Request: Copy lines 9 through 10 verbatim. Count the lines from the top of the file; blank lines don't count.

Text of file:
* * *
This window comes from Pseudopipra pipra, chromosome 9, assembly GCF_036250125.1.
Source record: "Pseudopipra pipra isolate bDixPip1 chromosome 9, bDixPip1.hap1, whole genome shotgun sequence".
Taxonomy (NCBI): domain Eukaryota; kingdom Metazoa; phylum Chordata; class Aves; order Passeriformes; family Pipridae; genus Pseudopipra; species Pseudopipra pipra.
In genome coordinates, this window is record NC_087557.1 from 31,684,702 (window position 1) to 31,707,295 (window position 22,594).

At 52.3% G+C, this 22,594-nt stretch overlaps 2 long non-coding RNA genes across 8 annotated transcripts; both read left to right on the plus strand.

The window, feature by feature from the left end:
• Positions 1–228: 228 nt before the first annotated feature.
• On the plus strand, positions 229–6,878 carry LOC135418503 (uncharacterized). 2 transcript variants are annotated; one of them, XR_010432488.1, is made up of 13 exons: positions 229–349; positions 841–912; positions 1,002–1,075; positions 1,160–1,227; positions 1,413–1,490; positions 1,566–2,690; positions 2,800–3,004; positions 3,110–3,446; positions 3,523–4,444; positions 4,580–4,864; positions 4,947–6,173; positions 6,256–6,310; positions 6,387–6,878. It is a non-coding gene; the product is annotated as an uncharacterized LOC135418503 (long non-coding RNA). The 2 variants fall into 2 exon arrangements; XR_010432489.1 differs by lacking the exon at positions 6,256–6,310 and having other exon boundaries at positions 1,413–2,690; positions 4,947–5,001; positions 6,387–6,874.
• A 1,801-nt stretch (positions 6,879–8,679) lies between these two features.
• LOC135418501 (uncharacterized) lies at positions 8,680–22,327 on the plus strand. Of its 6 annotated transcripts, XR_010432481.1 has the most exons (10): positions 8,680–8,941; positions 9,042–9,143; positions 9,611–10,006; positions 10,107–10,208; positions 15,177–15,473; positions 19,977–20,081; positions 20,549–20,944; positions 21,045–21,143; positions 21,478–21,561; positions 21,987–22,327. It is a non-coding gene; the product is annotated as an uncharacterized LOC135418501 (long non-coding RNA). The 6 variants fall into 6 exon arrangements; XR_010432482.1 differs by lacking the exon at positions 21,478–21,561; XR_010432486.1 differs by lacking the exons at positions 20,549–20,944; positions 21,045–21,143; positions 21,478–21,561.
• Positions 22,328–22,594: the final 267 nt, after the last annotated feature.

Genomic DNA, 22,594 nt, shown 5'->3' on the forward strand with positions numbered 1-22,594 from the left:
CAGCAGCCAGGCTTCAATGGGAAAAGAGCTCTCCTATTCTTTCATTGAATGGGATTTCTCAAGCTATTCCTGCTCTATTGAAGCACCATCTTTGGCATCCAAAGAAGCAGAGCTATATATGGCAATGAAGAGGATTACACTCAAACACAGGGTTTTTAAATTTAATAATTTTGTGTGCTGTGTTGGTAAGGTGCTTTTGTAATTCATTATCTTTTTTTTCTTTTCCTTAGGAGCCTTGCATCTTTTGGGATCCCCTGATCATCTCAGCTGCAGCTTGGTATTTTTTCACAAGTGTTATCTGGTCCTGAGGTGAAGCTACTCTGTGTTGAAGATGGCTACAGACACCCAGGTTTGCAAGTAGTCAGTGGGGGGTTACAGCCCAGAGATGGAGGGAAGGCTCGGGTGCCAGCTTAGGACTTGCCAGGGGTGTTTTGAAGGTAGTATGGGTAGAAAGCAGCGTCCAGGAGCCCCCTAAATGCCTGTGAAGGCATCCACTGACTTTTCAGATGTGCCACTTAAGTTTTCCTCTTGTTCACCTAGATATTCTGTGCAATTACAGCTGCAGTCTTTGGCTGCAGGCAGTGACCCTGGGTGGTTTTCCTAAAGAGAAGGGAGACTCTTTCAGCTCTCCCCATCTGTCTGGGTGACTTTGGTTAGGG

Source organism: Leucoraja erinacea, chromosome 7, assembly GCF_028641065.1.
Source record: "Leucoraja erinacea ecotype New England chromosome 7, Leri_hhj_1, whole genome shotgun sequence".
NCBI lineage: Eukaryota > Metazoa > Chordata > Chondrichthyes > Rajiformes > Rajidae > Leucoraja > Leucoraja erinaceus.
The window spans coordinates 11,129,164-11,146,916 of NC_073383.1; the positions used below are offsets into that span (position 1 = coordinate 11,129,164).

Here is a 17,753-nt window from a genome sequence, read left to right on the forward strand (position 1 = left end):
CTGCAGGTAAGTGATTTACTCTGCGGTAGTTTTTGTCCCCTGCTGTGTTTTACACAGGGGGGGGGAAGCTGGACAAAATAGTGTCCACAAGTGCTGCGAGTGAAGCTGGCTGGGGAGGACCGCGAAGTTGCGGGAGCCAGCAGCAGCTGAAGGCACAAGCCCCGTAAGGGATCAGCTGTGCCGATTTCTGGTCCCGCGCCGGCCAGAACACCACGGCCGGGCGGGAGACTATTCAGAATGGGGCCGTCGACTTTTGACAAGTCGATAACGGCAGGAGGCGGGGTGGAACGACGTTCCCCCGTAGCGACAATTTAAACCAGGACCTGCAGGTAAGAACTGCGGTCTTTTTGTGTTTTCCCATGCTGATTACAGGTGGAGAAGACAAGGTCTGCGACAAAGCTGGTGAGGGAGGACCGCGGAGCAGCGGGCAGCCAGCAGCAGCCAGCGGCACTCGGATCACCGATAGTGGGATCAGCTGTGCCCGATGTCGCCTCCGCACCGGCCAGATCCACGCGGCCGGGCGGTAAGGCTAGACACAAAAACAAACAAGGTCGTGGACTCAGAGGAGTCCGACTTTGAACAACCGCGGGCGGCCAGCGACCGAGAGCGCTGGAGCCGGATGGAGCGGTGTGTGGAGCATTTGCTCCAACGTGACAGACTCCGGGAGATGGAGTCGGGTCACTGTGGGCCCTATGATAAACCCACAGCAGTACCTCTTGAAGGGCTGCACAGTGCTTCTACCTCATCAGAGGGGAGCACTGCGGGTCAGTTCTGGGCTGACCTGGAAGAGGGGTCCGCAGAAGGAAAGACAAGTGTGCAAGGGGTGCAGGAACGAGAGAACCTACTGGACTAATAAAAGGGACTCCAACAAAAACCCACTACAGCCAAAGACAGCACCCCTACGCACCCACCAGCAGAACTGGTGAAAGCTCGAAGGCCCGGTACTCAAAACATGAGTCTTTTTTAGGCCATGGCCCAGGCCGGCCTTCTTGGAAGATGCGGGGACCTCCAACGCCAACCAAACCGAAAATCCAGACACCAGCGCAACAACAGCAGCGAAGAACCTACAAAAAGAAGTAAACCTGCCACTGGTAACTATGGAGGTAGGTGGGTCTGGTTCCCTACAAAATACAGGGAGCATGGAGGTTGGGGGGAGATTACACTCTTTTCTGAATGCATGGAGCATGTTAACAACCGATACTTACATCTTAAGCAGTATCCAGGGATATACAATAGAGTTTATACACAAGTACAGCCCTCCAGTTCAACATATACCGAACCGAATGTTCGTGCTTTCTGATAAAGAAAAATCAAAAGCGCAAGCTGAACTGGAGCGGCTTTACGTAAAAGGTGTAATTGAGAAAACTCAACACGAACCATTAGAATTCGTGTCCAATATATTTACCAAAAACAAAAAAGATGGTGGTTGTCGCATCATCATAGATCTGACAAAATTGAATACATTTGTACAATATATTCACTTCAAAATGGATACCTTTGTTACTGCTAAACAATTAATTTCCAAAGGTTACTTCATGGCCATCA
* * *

• A 1,801-nt stretch (positions 6,879–8,679) lies between these two features.
• LOC135418501 (uncharacterized) lies at positions 8,680–22,327 on the plus strand. Of its 6 annotated transcripts, XR_010432481.1 has the most exons (10): positions 8,680–8,941; positions 9,042–9,143; positions 9,611–10,006; positions 10,107–10,208; positions 15,177–15,473; positions 19,977–20,081; positions 20,549–20,944; positions 21,045–21,143; positions 21,478–21,561; positions 21,987–22,327. It is a non-coding gene; the product is annotated as an uncharacterized LOC135418501 (long non-coding RNA). The 6 variants fall into 6 exon arrangements; XR_010432482.1 differs by lacking the exon at positions 21,478–21,561; XR_010432486.1 differs by lacking the exons at positions 20,549–20,944; positions 21,045–21,143; positions 21,478–21,561.